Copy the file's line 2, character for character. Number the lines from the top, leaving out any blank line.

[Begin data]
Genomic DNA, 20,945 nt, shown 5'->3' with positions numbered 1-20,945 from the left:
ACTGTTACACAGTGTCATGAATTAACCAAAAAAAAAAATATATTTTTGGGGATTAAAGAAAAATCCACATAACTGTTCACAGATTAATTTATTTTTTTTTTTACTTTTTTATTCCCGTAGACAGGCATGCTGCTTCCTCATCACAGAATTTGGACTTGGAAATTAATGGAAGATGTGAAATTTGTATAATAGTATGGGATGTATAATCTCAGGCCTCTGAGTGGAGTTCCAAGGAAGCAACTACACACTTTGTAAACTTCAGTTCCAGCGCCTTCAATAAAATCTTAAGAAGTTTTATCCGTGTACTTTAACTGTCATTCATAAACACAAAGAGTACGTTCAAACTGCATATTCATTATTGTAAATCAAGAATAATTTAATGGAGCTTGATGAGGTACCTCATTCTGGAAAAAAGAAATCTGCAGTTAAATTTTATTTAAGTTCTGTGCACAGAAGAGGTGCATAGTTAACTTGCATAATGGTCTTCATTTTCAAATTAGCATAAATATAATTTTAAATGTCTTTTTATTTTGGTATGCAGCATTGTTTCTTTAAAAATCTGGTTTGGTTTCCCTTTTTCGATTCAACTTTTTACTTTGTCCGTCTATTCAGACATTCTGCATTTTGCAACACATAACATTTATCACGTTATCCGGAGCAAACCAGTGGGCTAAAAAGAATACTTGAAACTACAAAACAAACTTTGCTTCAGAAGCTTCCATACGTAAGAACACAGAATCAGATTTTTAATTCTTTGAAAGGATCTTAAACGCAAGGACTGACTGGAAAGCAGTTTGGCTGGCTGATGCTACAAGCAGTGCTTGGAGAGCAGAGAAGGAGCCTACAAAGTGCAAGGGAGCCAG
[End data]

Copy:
ACTGTTACACAGTGTCATGAATTAACCAAAAAAAAAAATATATTTTTGGGGATTAAAGAAAAATCCACATAACTGTTCACAGATTAATTTATTTTTTTTTTTACTTTTTTATTCCCGTAGACAGGCATGCTGCTTCCTCATCACAGAATTTGGACTTGGAAATTAATGGAAGATGTGAAATTTGTATAATAGTATGGGATGTATAATCTCAGGCCTCTGAGTGGAGTTCCAAGGAAGCAACTACACACTTTGTAAACTTCAGTTCCAGCGCCTTCAATAAAATCTTAAGAAGTTTTATCCGTGTACTTTAACTGTCATTCATAAACACAAAGAGTACGTTCAAACTGCATATTCATTATTGTAAATCAAGAATAATTTAATGGAGCTTGATGAGGTACCTCATTCTGGAAAAAAGAAATCTGCAGTTAAATTTTATTTAAGTTCTGTGCACAGAAGAGGTGCATAGTTAACTTGCATAATGGTCTTCATTTTCAAATTAGCATAAATATAATTTTAAATGTCTTTTTATTTTGGTATGCAGCATTGTTTCTTTAAAAATCTGGTTTGGTTTCCCTTTTTCGATTCAACTTTTTACTTTGTCCGTCTATTCAGACATTCTGCATTTTGCAACACATAACATTTATCACGTTATCCGGAGCAAACCAGTGGGCTAAAAAGAATACTTGAAACTACAAAACAAACTTTGCTTCAGAAGCTTCCATACGTAAGAACACAGAATCAGATTTTTAATTCTTTGAAAGGATCTTAAACGCAAGGACTGACTGGAAAGCAGTTTGGCTGGCTGATGCTACAAGCAGTGCTTGGAGAGCAGAGAAGGAGCCTACAAAGTGCAAGGGAGCCAG